I'd finally decided to give Tinder a try. It wasn't my first time on the app, but it was the first serious attempt. This time, I was fully over all exes and ready for a relationship. About a week in, I fell in love at first swipe.
Him: a 40-year-old dirty blond tatted up former architect with a hipster furniture store in East Hollywood (my 'hood). One of his profile pics was casually shirtless, surrounded by tools. Another was one with his mom. I wanted to write him off, but in earnest, I was too turned on. Plus, he went so far as to describe himself as happy – an adjective that always makes me swoon.
That night, I "liked" him and fell asleep. The next morning I woke up to a new match. (There were several, but his was the only one that mattered.) So it was mutual! I wanted to wait to text him, but not even breakfast was a worthy distraction. I'd barely finished chewing before I broke down and messaged him, "Drink soon?"
Six agonizing hours later, he replied favorably. A highlight reel of our entire relationship projected in my head: Then there we were, in old age, and I was stricken by the fact that one of us was going to have to die first. I thought solemnly, I love him so much, I'd rather it be me.
A few days later, we were at the hip Thai Town bar Harvard and Stone. There was a sexy spark between us, but we were both nervous, so we fidgeted and stole glances until our first drink allowed us to lean in and lock eyes. After three hours of standard first date fare supercharged by palpable attraction, he walked me home and kissed me goodnight.
Until this point, my online dating experience was limited. So after several more dates, I wasn't sure how to proceed. My best friend had regaled me with wild tales of New York City dating and flitting among men. Her stories led me to believe that playing hard to get was the gold standard. They became my strategic inspiration: Be the cool girl. I imagined online dating to be like poker; to be forthright about your feelings was to lose.
The trouble was I'm bad at bluffing. I could keep the cool charade going for only six weeks before dropping the ultimate post-coital bomb: "What are we?"
Needless to say, we weren't on the same page.
Then it was fits and starts for our budding relationship. I would come on strong; we'd both take turns running away. Nothing could bloom in this environment.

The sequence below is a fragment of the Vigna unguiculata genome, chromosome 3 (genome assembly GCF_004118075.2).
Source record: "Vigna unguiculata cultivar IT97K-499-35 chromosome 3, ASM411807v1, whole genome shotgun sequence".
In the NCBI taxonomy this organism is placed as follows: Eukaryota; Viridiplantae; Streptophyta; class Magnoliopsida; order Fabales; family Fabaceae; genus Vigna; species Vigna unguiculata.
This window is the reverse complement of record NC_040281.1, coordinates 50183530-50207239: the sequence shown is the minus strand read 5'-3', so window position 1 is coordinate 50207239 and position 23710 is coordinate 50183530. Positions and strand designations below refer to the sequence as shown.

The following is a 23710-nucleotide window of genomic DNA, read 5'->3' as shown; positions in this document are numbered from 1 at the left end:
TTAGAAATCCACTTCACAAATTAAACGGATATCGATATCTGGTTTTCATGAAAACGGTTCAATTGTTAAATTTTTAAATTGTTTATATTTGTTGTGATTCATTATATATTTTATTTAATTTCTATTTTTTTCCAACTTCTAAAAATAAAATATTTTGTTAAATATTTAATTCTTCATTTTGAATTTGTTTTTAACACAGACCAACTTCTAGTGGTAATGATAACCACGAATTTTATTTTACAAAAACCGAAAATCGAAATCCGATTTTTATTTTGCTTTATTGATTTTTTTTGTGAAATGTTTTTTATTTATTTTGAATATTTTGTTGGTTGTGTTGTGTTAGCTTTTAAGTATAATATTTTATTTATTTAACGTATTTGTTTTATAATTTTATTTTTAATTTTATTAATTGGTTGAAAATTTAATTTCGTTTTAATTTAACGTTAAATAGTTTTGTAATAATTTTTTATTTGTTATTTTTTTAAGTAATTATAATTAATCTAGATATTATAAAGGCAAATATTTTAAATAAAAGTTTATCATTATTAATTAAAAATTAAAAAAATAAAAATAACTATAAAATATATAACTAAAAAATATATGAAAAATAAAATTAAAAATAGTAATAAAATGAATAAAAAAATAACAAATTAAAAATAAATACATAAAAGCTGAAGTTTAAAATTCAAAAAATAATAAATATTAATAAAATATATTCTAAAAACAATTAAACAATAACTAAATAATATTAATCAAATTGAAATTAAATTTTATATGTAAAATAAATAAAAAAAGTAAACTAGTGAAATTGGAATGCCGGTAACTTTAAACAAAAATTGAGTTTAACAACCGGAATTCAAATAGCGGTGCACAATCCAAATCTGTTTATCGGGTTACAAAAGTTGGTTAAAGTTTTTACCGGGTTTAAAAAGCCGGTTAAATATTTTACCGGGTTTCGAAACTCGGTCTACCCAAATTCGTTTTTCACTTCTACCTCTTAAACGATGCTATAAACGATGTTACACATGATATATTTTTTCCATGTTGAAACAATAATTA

We did this for months, but then I found something questionable on his Instagram feed and folded. I went to his furniture store, sat on a red vintage chair and broke things off.
A month later, I texted him. He responded enthusiastically but seemed to be holding back. He said he wasn't ready to meet up in-person. Ugh, why do I always want more?
We flirted on a text-only basis for another month until I cracked and asked: Why can't we hang out? Um, well… Then it comes out: He's started seeing someone exclusively for the first time in six years. He's confused by it, but he's trying. I've inspired him, he says.
Still, we arrange to meet that night at his Arts District loft, sit across from each other like grown-ups and suss out what went wrong. At first we succeed in this mission. My therapist later identifies this brief period of composure as my "higher self."
Alas, after we adjourn my "inner child" makes an illegal U-turn and drives defiantly back to his pad, unsatisfied with the stifled goodbye. He meets me at the door with matching anguish on his face. We talk, graze lips and nuzzle until sunrise.
This does not lead to closure. (Duh.)
The next morning, I'm zipping down Melrose trying to make it to my brow appointment, windows down, yelling at him over speakerphone – raising a few brows along the way, I'm sure.
At the height of my soliloquy on why he should pick me, I heard myself saying, "I ... love you?!" I didn't even know if it was true. It didn't sound right. He didn't say it back. Instead, I heard sirens.
When the officer approached my window and asked me why I was driving while on my phone, I explained that I was having relationship issues.
He gave me a $165 ticket and a last look of pity before hopping back on his motorcycle.
It doesn't matter what was printed on the citation – whether it was issued by the LAPD or the self-esteem police — it was a stern warning that I can't beg someone to be my boyfriend. I needed to read the signs better, and, more important, not play games or pretend to "be cool."
If online dating was indeed poker, I needed to find someone I felt comfortable showing my hand to.
My coulda-shoulda-woulda-been boyfriend was still on the line through it all, but I was finally ready to hang up.
That night, I went on another Tinder date, though not before vowing full authenticity. I was skeptical of the timing, but it was the best first date of my life.
"He's going to be really great for somebody else," I reported back to my friend.
But somehow we just kept going. There was something easy about it; we just flowed.
A few weeks later he made a thinly veiled joke that he wanted to be my boyfriend. We'll see, I joked back.
We recently celebrated our one-year anniversary.
So far, no tickets.
L.A. Affairs chronicles the current dating scene in and around Los Angeles. If you have comments or a true story to tell, email us at LAAffairs@latimes.com.
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